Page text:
Review: Arms and the Man

Arms and the Man
Arms and the Man

Shaw’s pleasant plays are set of comedies written to amuse the audiences while provoking them to think and question at the same time. Arms and the Man is one of those plays. Set in the Balkan mountains in 1886, with the backdrop of a war and its aftermath, the drama deals with the many sided personalities of its characters and can be called a comedy of errors.

The play begins with our heroine Raina protecting and providing safe passage to a Swiss mercenary soldier in the Serbian army, Captain Bluntschli, when he climbs up her balcony while being chased by Bulgarian soldiers.  At that time, Raina is betrothed to Sergius, a Major in the Bulgarian army and the hero of the battle which led to their victory.  Despite Raina being offended by the soldier’s manners and lack of what she calls chivalry, and his mockery of the hero Sergius, she feels for the tired and pragmatic soldier and helps him. She also manages to make her mother Catharine, a strong handsome woman, an accomplice in her plans and both are successful in sneaking Bluntschli out of the house, disguised in an old housecoat.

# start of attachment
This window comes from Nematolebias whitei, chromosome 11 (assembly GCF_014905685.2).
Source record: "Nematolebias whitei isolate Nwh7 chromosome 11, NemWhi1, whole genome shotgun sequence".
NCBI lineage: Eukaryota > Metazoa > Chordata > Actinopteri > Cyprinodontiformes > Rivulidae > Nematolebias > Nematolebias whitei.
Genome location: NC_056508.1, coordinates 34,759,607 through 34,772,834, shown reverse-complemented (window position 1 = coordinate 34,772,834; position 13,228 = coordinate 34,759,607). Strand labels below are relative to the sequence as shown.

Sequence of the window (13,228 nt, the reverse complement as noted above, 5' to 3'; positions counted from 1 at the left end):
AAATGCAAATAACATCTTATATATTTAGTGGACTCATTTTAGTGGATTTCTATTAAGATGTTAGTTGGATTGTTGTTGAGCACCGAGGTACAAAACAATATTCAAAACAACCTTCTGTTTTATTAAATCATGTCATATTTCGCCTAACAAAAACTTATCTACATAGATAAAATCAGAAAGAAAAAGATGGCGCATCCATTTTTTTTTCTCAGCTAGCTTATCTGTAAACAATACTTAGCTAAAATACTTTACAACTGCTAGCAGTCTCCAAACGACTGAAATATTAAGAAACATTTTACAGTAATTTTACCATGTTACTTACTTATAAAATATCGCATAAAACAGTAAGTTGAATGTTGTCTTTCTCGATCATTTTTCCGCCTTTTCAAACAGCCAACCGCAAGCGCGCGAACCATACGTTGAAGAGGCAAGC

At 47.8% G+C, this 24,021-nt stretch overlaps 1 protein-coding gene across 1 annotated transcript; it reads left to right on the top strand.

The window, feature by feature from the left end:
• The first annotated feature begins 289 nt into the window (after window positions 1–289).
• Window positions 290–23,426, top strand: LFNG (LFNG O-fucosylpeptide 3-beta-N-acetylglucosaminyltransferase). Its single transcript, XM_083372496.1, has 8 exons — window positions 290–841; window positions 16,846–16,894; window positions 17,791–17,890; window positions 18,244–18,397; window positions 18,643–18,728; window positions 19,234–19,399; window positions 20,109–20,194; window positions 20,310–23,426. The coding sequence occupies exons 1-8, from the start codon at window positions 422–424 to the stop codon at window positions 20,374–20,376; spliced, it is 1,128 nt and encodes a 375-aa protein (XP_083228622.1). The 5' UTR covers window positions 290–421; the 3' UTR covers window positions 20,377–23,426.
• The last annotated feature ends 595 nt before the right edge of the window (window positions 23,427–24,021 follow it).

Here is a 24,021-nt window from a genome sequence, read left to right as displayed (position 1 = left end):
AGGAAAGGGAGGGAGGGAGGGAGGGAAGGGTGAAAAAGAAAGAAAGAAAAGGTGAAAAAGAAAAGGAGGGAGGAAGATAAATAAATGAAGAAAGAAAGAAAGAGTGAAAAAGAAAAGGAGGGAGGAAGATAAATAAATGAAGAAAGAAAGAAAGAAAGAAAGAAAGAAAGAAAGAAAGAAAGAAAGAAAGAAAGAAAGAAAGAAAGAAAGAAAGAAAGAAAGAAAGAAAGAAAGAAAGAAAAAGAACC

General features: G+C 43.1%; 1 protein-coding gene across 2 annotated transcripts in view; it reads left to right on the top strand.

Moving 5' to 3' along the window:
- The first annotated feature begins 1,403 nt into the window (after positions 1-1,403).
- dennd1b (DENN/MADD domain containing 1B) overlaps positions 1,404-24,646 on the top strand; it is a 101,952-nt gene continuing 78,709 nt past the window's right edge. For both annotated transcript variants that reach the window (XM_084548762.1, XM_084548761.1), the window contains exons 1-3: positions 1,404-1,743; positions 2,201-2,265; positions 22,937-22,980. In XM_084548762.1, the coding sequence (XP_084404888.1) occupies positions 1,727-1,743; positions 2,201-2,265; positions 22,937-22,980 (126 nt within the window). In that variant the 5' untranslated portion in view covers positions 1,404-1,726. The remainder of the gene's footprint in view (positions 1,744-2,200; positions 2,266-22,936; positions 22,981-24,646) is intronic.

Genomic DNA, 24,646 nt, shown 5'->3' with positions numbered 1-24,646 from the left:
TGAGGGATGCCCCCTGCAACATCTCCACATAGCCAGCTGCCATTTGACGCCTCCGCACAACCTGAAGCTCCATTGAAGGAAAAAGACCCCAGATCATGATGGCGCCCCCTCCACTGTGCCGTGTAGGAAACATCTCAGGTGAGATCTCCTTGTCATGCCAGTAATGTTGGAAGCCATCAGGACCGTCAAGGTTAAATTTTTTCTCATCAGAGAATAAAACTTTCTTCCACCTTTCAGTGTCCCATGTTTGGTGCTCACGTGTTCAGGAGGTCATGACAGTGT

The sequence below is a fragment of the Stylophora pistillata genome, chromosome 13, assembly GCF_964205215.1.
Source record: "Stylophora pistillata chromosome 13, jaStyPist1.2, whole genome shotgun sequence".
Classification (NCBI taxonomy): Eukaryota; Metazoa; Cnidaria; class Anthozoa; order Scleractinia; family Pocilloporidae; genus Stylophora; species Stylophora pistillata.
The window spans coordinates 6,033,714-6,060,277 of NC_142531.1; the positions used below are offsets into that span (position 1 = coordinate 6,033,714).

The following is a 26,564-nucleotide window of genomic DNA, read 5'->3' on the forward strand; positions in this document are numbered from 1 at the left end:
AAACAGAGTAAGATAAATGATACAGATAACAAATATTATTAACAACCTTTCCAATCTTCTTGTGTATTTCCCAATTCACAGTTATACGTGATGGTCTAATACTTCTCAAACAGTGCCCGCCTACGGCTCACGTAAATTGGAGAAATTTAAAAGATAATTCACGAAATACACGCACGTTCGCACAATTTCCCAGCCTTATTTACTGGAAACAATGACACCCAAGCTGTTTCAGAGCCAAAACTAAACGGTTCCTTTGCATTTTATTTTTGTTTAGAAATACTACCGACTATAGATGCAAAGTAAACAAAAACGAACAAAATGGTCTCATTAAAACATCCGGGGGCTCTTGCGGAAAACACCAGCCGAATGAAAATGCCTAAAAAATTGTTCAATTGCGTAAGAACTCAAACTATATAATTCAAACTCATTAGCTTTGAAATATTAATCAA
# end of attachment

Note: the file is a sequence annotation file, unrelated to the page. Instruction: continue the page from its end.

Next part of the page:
This play was Shaw’s first commercial success.  The opening night made him “the most formidable man in modern letters”- W. B. Yeats.  This can be the best work with which one can introduce a friend to the man called G B Shaw.

Read the complete review here.